The action comes weeks after the Texas Education Agency’s director of science, Christine Castillo Comer, lost her job after superiors accused her of displaying bias against creationism and failing to be “neutral” over the teaching of evolution.

The state’s commissioner of higher education, Raymund A. Paredes, said late Monday that he was aware of the institute’s opposition to evolution but was withholding judgment until the Texas Higher Education Coordinating Board meets Jan. 24 to rule on the recommendation, made last Friday, by the board’s certification advisory council.

Henry Morris III, the chief executive of the Institute for Creation Research, said Tuesday that the proposed curriculum, taught in California, used faculty and textbooks “from all the top schools” along with, he said, the “value added” of challenges to standard teachings of evolution.

“Where the difference is, we provide both sides of the story,” Mr. Morris said. On its Web site, the institute declares, “All things in the universe were created and made by God in the six literal days of the creation week” and says it “equips believers with evidences of the Bible’s accuracy and authority through scientific research, educational programs, and media presentations, all conducted within a thoroughly biblical framework.”

Please apply pressure to the brakes right the fu*k now. Is this guy for real? Apparently this gentleman has never opened a grade school text book. As an individual with great interest in the creation of the universe as well as the evolution of life on this planet, I have a hard time understanding how anyone can consciously brush off the amount of scientific evidence that has disproved the “six days of creation” story presented in the bible. Ever heard of a little group of creatures called dinosaurs? There are mountains (full of fossils) of evidence to back up evolution and absolutely zero evidence to back up the smut the creationists are peddling.

It also says “the harmful consequences of evolutionary thinking on families and society (abortion, promiscuity, drug abuse, homosexuality and many others) are evident all around us.”

How did evolutionary thinking suddenly become responsible for abortion, promiscuity, drug abuse, and homosexuality? If anything, evolutionary thinking has brought us to a better understanding of how life, not just human life, but all life functions and survives.

Asked how the institute could educate students to teach science, Dr. Paredes, who holds a doctorate in American civilization from the University of Texas and served 10 years as vice chancellor for academic development at the University of California, said, “I don’t know. I’m not a scientist.”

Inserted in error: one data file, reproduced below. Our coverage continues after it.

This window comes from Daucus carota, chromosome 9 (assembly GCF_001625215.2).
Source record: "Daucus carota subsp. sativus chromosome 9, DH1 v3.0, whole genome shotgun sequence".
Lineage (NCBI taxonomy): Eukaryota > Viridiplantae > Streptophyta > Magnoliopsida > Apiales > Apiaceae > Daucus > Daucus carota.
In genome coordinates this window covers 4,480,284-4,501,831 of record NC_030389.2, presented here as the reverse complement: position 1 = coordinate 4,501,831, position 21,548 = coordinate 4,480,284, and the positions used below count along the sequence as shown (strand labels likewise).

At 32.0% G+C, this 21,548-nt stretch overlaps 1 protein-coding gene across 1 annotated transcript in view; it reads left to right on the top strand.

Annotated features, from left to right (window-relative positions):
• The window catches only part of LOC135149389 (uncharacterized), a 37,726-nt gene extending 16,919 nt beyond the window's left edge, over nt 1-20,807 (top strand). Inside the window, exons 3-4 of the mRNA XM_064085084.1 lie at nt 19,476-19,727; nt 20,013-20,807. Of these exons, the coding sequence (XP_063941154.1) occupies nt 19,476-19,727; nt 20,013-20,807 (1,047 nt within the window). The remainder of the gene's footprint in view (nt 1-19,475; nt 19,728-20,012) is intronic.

Dazzle us anyways…

He said he had no ready explanation for the panel’s recommendation. “I asked about the decision,” Dr. Paredes said Monday in a phone interview from Austin. “I got a three-inch-thick folder an hour ago. We’re going to give it a full review.” But, he said, “If it’s approved, we’ll make sure it’s of high quality.”

Approval would allow the institute, which moved to Dallas this year from near San Diego, to offer the online graduate program almost immediately while seeking accreditation from national academic authorities like the Southern Association of Schools and Colleges within two years.

California wasn’t crazy enough.

In California, the only other state where Mr. Morris said the institute was offering degrees, it won recognition from the state superintendent of public instruction in 1981 but was denied license renewal in 1988. The institute sued and in 1992 won a $225,000 settlement that allowed it to continue offering degrees; it now operates under the California Department of Consumer Affairs. Dr. Morris said his program was accredited by the Transnational Association of Christian Colleges and Schools, which is not recognized by Texas.

Last month, in a sign that Texas was being drawn deeper into creationism controversy, Ms. Comer, 57, was put under pressure to resign as science director after forwarding an e-mail message about a talk by a creationism critic, Barbara Forrest, a professor at Southeastern Louisiana State University.

Lizzette Reynolds, a deputy commissioner who called for Ms. Comer’s dismissal, later told The Austin American-Statesman she was surprised she resigned. Ms. Reynolds did not respond to a message left at her office.

The Texas Education commissioner, Robert Scott, told The Dallas Morning News that Ms. Comer was not forced out over the message, adding, “You can be in favor of science without bashing people’s faith.” He did not return phone calls to his office.

Ms. Comer said the commissioner should show her where she was bashing anyone’s faith. “He just doesn’t get it,” she said.

When are people going to stop riding the Intelligent Design train? Likely never, but I thought I’d ask anyways. Can you imagine spending an entire year working on your one page thesis?

“God did it.”

Here is your diploma, best of luck!

Sometimes, I can only shake my head and wonder how some people made it out of the womb.

Flickr Update

I had a chance to use my new Canon Rebel XTi this week and can say with out a doubt its the best camera I’ve ever wielded (even when compared to my Nikon FE, and that’s a classic). I’ve got a notebook full of photography ideas I’ve compiled over the last few years and now, with a shiny 10.1mp camera, I can start taking some shots.